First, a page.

Trent Reznor on YouTube: "It Is Built on the Backs of Free, Stolen Content"

Trent Reznor on YouTube: "It Is Built on the Backs of Free, Stolen Content"
We've entered the streaming renaissance in 2016, with big time albums from Beyoncé, Drake, Chance the Rapper and Rihanna all having made their premieres through various platforms. Some people, though, are opting to limit their own streaming experience to YouTube, which Apple Music Chief Creative Officer and Nine Inch Nails frontman Trent Reznor is now calling out in a new interview. Specifically, he says that the video service was "built on the backs of free, stolen content."

The condemnation was made in an interview with Reznor and various Apple figures, which looks back on the first year of the tech company's Apple Music service. Reznor, in particular, has been hands on with the project, wanting artists to be more in control of their content than they are with YouTube, where anyone can upload material, regardless of copyright law.

"Personally, I find YouTube's business to be very disingenuous," Reznor told Billboard. "It is built on the backs of free, stolen content and that's how they got that big. I think any free-tiered service is not fair. It's making their numbers and getting them a big IPO and it is built on the back of my work and that of my peers. That's how I feel about it. Strongly. We're trying to build a platform that provides an alternative — where you can get paid and an artist can control where their [content] goes."

While the Nine Inch Nails founder noted that he "went through a period of pointing fingers and being the grumpy, old, get-off-my-lawn guy," Apple Music is his chance to put forth something to compete with YouTube, as well as other streaming services.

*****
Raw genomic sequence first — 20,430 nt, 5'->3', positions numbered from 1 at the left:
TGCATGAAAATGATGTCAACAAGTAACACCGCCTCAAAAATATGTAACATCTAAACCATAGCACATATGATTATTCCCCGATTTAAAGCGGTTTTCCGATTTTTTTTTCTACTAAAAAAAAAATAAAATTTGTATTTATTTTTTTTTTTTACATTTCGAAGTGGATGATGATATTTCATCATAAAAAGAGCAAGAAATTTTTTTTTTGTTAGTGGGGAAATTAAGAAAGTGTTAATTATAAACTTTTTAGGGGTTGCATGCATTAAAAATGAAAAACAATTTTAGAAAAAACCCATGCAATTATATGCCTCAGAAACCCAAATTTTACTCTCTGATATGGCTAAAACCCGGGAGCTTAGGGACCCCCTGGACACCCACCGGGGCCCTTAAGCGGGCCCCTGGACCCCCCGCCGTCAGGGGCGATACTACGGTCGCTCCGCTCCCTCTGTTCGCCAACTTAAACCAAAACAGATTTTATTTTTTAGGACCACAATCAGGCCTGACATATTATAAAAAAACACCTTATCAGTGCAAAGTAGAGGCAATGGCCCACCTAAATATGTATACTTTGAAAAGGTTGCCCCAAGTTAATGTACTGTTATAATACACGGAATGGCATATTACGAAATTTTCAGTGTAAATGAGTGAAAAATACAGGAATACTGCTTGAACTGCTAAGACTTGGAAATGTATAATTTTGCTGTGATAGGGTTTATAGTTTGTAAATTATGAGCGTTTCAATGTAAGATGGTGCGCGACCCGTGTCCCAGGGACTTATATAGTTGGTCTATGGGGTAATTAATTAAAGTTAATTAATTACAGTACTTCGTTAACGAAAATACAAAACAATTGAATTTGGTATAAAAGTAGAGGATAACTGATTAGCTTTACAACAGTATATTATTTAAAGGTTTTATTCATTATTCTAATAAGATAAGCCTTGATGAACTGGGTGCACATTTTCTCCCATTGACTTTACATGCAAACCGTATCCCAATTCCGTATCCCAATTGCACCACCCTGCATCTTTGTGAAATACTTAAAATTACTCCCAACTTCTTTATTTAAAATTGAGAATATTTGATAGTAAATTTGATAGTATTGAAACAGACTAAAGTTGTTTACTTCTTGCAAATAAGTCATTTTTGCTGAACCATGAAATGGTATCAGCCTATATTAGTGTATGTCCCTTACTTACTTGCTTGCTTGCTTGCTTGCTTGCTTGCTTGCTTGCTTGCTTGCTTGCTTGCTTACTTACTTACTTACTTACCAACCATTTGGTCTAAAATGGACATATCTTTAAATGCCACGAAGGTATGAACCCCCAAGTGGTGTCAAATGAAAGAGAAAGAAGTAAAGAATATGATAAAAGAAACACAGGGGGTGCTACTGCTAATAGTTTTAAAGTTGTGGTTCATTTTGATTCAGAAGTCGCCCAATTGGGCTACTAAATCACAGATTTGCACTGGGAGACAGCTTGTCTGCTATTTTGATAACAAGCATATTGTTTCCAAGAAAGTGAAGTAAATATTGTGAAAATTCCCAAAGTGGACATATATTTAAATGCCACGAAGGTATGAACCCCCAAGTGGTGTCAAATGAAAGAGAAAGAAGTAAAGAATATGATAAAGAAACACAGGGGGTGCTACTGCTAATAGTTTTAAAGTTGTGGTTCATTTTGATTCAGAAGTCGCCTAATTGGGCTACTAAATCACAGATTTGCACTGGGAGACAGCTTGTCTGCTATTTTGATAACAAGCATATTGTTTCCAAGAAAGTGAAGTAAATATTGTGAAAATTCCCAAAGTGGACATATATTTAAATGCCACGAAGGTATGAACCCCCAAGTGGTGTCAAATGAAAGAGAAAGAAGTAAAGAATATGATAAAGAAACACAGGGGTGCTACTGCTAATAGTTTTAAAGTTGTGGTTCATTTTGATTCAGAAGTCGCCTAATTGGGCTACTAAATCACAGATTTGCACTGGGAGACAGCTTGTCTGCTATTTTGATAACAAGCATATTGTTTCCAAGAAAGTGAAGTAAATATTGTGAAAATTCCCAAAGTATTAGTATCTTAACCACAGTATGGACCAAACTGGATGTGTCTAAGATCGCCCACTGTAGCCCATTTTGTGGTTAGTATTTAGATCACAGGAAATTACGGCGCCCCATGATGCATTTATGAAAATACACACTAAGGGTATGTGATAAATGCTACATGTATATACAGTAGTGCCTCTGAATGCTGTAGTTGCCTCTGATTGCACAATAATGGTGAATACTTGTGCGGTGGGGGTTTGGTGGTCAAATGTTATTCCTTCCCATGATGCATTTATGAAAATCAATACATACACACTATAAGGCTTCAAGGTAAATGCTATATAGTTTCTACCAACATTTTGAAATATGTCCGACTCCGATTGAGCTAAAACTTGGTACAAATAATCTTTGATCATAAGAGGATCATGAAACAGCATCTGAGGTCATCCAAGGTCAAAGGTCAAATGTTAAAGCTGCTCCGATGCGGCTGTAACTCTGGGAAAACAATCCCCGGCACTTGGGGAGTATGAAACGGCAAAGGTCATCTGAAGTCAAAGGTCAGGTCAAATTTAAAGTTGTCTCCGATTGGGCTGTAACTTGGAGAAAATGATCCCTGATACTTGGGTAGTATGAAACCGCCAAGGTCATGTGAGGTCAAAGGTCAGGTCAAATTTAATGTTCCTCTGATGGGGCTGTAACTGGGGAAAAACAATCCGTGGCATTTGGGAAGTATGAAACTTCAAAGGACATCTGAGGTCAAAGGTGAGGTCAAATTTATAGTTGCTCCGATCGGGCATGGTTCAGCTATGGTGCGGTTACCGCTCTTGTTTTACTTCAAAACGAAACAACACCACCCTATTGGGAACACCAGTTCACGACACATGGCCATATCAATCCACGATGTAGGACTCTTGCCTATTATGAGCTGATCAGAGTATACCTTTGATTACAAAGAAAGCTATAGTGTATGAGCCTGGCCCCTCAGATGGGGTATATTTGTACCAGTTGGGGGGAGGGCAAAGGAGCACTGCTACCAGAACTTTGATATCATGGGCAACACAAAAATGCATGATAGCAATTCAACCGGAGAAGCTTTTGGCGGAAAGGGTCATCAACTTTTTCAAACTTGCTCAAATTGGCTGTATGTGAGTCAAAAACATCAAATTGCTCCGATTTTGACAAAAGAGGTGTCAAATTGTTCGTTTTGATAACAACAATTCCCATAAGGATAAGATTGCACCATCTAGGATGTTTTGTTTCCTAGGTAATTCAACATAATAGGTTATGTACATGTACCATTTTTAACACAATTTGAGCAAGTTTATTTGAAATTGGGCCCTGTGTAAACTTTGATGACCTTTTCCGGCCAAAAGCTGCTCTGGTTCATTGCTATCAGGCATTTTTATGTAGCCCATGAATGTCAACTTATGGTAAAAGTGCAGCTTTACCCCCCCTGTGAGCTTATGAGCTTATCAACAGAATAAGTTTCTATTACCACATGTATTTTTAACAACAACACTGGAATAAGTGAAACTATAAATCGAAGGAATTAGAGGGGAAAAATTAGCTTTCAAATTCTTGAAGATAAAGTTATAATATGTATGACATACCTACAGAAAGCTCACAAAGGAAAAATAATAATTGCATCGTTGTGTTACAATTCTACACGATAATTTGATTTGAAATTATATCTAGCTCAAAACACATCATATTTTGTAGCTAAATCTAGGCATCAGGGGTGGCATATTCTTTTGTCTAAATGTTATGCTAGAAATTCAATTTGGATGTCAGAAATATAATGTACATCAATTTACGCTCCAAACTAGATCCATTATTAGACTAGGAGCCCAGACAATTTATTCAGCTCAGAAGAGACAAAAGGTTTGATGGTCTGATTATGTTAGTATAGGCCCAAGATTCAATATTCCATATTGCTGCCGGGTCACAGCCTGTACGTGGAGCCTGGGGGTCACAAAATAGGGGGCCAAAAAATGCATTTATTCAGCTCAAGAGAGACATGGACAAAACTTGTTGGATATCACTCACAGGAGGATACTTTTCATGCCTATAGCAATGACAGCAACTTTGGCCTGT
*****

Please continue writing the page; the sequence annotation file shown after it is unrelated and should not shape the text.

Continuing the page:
"I'm not looking at the financials as much, but through [the lens] of a consumer," he said. "When Jimmy [Iovine] and I first sat down years ago, it was very clear that the future is streaming. And I bring to that the burden and legacy of having come from the system before that, where livelihood could be made selling physical products and life made sense, you knew who the enemies were and you knew how to get your music out... And in this state of disruption, what interests me most as an artist, and what has been great about working with Jimmy before Apple and within the Apple ecosystem, is trying to bring that sense of opportunity to the musician."

In response to Reznor's words, a YouTube spokesperson had this to say:

The overwhelming majority of labels and publishers have licensing agreements in place with YouTube to leave fan videos up on the platform and earn revenue from them. Today the revenue from fan uploaded content accounts for roughly 50 percent of the music industry's YouTube revenue. Any assertion that this content is largely unlicensed is false. To date, we have paid out over $3 billion to the music industry — and that number is growing year on year.

Apple Music is by no means the, ahem, "Only" option for music listeners in the streaming age, but the company's first 12 months have roped in 15 million paid subscribers.

In related news, you can read Exclaim!'s recent Essential Guide to Nine Inch Nails over here.